Coding at the Lowest Level

Coding Patterns for Java Beginners

Joseph Bergin

The paper provides advice to Java beginners. The purpose is to make the intention of the programmer known, and to make the code understandable for maintainability. This is a "how-to" paper for designing Java programs.

The patterns can be grouped into seven categories. The categories and patterns are:


  Rewrite – Plan on rewriting the program several times & read it between rewritings.

  Piecemeal Growth - When writing a large program, consider what small program inside it you can get working first.


  Brace All – Completely brace all statement parts in all structures.

  Braces Line Up – When writing braces (or parentheses), if the opening and closing symbol don’t fit on the same line, then make

    them align vertically.

  One Liner – "If the entire structure fits comfortably on one line, then put it on one line."

  Indent for structure – The parts of a structure should be indented from the keywords and punctuation symbols, but don’t indent

    too much.

  Consistent Capitalization – "Capitalize consistently to show the kind of thing a name refers to." (See Standards)

  Public Features First – List the public parts of a class first, and the private parts last.


  Say It Once – Say each thing in your total program once, or it may lead to inconsistencies.

  Polymorphism Before Selection – Organize the code so that decisions are made via the polymorphic nature of the system, not with

    if and switch statements.

  Short Method – Methods should be short (10 lines is very long).

  One Service Per Class – Give each class one job to do.


  Locals (Only) When Needed – "Use local variables when they are used to avoid duplicate computation and otherwise avoid their


  Assign Variables Once – Once a variable has a value, do not change it. Preferably assign the value when the variable is declared.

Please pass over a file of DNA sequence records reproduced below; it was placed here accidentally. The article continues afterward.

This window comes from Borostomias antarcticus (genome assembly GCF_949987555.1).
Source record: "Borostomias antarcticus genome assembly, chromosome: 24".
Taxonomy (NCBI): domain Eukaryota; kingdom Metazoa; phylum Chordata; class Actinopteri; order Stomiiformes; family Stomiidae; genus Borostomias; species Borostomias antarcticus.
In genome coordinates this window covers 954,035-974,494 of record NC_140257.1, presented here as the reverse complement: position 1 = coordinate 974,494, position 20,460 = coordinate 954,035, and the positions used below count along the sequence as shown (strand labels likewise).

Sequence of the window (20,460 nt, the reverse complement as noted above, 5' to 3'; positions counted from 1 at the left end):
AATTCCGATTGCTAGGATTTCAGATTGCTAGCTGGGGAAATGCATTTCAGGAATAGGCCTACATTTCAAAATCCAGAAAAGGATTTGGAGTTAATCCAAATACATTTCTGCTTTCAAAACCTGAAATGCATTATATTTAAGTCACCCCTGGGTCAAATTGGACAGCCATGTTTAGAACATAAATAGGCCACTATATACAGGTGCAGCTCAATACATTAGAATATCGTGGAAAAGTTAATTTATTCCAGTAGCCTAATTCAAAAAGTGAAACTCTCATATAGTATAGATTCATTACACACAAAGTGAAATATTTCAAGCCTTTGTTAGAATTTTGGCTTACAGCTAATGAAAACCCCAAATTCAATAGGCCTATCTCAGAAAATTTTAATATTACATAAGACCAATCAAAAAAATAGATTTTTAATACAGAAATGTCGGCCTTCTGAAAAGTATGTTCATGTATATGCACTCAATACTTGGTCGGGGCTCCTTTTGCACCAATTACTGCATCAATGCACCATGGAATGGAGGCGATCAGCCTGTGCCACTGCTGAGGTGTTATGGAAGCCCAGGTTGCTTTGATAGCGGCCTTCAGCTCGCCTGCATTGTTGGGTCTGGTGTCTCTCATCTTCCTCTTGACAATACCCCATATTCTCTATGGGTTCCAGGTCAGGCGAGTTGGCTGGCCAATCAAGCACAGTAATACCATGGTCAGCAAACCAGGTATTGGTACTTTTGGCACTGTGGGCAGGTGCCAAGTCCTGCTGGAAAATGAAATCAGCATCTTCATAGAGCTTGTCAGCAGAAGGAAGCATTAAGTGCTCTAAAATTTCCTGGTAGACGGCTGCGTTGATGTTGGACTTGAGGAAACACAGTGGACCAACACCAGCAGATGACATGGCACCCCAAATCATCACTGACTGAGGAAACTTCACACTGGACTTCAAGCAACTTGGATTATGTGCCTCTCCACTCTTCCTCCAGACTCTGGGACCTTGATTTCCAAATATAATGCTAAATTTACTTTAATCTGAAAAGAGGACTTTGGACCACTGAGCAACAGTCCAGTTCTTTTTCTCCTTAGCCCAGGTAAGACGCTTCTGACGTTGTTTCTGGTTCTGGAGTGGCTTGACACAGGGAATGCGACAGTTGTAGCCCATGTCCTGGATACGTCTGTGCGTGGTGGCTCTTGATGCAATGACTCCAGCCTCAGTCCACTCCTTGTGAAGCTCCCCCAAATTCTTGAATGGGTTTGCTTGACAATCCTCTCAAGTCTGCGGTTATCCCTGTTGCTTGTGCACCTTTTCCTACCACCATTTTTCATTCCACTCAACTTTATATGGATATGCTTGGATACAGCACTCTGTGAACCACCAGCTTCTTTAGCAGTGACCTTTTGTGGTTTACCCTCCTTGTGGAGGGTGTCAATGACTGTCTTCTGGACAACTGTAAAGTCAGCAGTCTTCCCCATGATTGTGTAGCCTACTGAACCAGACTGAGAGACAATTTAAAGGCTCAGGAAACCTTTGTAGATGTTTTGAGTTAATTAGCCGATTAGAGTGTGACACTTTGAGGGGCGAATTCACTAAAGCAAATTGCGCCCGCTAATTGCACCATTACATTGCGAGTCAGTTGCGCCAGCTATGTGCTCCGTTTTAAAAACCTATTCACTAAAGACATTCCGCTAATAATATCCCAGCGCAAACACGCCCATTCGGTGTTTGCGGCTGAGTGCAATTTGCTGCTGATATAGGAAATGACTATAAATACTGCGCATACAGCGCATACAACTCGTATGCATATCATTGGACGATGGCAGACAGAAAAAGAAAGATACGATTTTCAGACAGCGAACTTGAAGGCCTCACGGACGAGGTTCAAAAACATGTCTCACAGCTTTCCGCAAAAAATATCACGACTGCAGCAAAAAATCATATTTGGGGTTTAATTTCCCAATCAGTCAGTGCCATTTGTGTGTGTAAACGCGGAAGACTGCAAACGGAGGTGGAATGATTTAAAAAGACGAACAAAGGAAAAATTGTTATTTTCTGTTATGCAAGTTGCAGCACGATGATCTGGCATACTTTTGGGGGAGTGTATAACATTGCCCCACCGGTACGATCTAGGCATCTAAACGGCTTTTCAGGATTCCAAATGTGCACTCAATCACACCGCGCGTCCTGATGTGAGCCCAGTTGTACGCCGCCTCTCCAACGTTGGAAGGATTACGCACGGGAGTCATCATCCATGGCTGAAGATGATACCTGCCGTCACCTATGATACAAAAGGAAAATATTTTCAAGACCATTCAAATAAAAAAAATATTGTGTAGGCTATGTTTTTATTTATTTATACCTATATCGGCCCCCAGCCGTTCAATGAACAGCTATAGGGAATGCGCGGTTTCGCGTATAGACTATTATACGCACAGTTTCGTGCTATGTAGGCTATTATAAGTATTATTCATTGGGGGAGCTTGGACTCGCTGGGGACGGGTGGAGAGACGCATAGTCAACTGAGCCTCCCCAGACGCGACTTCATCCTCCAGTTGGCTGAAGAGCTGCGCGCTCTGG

(Immutable Objects are a good thing!)

  Local Variables Reassigned Above Their Uses – If you must change the value of a variable, arrange the code so that the change

    occurs above any subsequent use.

  Function For Complex Condition – Any complex condition should be a separate method, expressing a positive condition. Then

     call the method in the if or while statement instead of writing out the complex condition.

  Complete Interface – Provide a set of public methods in a class that permits client software to perform all legal transformations.


  Comment (Only) When Necessary – Make comments indicate the intent of the code.

  Intention Revealing Name – All names in a program should denote the purpose of the item they refer to.

  Spell It Out – Don’t abbreviate!

  Consistent Naming – Use a consistent style. (See Standards)

  Name the Constants – Name any important constant values, and thereafter refer to them only by name.

  Optimize For Readability – Make the code as clear and correct as possible, not necessarily as fast as possible.

  Logical Interface – The interface of a class should define its logical services, not its implementation.

  Say "this" – When referring to a field of the current object, prefix the reference with "this".


  Composed Method – Break up long or complicated methods.

  Method Object – Defines how to break up a long method (See paper)


  Strong Encapsulation – Don’t reveal the details of the implementation.

  Private Fields – All fields should be private.

  Initialize – When a field or local variable is declared, initialize it immediately.